Macarons – the real, French kind – have been on my to-bake list for a long time. I imagined it would be an all-day process, and I just kept putting it off.
Until I got a dinner invitation, and I offered to bring dessert, and nothing in my recipes looked good. I did have all day to work on them, so I pulled up the Definitive Macaron Guide and got started.
This will all make sense if you follow along in the guide.
I started by marking circles on parchment to pipe them into. I didn’t have a 1.5 inch cookie cutter, and the closest round thing I did have was a give-away champagne glass that lurks in the pack of my cupboard. So I used it. The important note here is that you must remember to flip the paper over before you start piping onto and, and also that blue sharpie is a pain to get off your good cookie sheets. A pen would have been a better choice.
Next, the measuring: 4 ounces of almond flour and 8 ounces of powdered sugar. I actually had almond flour in the fridge from an almond cake recipe I made earlier this year, so that made this part simple.
Then the eggs. I really did weigh the eggs. It came out to about 5 eggs for me, but I get farm-type eggs which cannot be restricted by labels like "large" or "extra-large". I followed her instructions exactly – 3 minutes on medium, 3 minutes on medium-high, and 3 minutes on high. And they looked perfectly meringue-y to me:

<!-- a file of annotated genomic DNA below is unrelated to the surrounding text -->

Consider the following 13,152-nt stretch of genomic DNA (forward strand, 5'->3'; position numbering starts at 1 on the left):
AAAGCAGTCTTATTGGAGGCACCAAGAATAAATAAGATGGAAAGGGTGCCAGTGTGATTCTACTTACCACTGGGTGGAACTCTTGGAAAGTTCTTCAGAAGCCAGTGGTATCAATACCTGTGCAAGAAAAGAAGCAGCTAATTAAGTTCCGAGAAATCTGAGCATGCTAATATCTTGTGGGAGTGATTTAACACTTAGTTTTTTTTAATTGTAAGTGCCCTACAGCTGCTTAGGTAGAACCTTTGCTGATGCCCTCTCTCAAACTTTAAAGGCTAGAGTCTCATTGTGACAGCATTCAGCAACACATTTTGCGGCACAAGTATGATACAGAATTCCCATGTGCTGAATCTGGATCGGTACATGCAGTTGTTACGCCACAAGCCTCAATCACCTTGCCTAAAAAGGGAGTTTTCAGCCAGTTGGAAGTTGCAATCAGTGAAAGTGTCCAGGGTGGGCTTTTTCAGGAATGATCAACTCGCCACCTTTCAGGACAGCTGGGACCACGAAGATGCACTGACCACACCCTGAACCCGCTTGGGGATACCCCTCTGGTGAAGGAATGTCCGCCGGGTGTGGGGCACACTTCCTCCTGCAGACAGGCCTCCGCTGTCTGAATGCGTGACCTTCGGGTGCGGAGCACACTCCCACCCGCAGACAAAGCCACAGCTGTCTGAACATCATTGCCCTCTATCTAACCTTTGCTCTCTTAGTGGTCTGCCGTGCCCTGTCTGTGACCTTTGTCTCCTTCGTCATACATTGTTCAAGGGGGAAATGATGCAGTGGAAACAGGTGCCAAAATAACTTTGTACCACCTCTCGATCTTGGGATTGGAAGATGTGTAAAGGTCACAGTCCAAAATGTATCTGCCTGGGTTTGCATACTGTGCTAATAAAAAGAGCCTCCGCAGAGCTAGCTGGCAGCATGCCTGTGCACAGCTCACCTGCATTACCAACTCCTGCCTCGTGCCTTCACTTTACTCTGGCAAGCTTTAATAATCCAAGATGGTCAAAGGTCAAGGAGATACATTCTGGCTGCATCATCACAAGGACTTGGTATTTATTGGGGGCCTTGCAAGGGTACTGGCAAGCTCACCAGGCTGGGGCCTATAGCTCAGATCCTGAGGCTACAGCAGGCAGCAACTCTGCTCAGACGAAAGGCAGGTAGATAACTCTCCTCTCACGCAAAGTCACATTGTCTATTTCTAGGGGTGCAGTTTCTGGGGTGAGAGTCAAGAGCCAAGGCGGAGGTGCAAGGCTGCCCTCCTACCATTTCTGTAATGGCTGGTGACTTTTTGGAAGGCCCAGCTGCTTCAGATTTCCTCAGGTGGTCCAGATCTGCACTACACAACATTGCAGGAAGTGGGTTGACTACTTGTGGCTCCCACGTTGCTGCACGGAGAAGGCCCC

Then the folding. All the dry ingredients get folded into the egg whites. This is where I deviated, and I should not have. She said about 40 strokes was right – I stopped at 30, because I was afraid they were getting too runny. The result was that I had an awful lot of big bubbles in my shells, instead of many more little bubbles. I won’t make that mistake again!
Next, piping. I should have knocked down those little points on top before I baked them, because with the points, they don’t lay flat on the table so you can fill them.
Then, off to the oven for 18 minutes. Mine took closer to 20 minutes, but I suspect my oven thermostat is drifting. Perhaps the next time I buy an oven thermometer, I’ll actually remember to remove it before I run the self-cleaning cycle? No, probably not.
I was genuinely impressed. They weren’t perfect, but they were very close, especially for a first try. While they cooled, I whipped up a batch of vanilla buttercream to fill them with. I piped in the buttercream…
…and then we went out to dinner. Everyone loved them, even if they could have been a bit flatter and less airy. My impression was that they weren’t nearly as hard as everyone says they are, and they were well worth the trouble. I can see myself making a huge batch, with different colors and fillings, for a party. I’m thinking cherry shells with a chocolate ganache, to start with…